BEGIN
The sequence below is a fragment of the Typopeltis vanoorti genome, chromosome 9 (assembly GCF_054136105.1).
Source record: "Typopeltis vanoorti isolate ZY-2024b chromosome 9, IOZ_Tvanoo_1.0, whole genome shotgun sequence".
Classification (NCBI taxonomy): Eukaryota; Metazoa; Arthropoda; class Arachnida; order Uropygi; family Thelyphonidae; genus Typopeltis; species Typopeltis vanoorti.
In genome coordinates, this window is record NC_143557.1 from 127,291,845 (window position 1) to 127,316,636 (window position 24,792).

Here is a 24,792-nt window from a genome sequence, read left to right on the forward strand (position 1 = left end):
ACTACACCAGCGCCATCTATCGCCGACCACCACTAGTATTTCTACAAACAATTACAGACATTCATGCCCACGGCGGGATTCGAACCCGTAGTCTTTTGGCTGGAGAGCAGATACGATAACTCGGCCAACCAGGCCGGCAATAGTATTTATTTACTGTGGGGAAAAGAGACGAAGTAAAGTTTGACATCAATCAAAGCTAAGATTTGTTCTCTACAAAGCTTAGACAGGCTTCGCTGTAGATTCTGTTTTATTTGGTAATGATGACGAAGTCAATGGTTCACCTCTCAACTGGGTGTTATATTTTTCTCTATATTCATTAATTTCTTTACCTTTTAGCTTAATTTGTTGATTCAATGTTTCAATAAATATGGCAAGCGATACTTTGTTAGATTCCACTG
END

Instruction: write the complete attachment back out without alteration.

The sequence below is a fragment of the Typopeltis vanoorti genome, chromosome 9 (assembly GCF_054136105.1).
Source record: "Typopeltis vanoorti isolate ZY-2024b chromosome 9, IOZ_Tvanoo_1.0, whole genome shotgun sequence".
Classification (NCBI taxonomy): Eukaryota; Metazoa; Arthropoda; class Arachnida; order Uropygi; family Thelyphonidae; genus Typopeltis; species Typopeltis vanoorti.
In genome coordinates, this window is record NC_143557.1 from 127,291,845 (window position 1) to 127,316,636 (window position 24,792).

Here is a 24,792-nt window from a genome sequence, read left to right on the forward strand (position 1 = left end):
ACTACACCAGCGCCATCTATCGCCGACCACCACTAGTATTTCTACAAACAATTACAGACATTCATGCCCACGGCGGGATTCGAACCCGTAGTCTTTTGGCTGGAGAGCAGATACGATAACTCGGCCAACCAGGCCGGCAATAGTATTTATTTACTGTGGGGAAAAGAGACGAAGTAAAGTTTGACATCAATCAAAGCTAAGATTTGTTCTCTACAAAGCTTAGACAGGCTTCGCTGTAGATTCTGTTTTATTTGGTAATGATGACGAAGTCAATGGTTCACCTCTCAACTGGGTGTTATATTTTTCTCTATATTCATTAATTTCTTTACCTTTTAGCTTAATTTGTTGATTCAATGTTTCAATAAATATGGCAAGCGATACTTTGTTAGATTCCACTG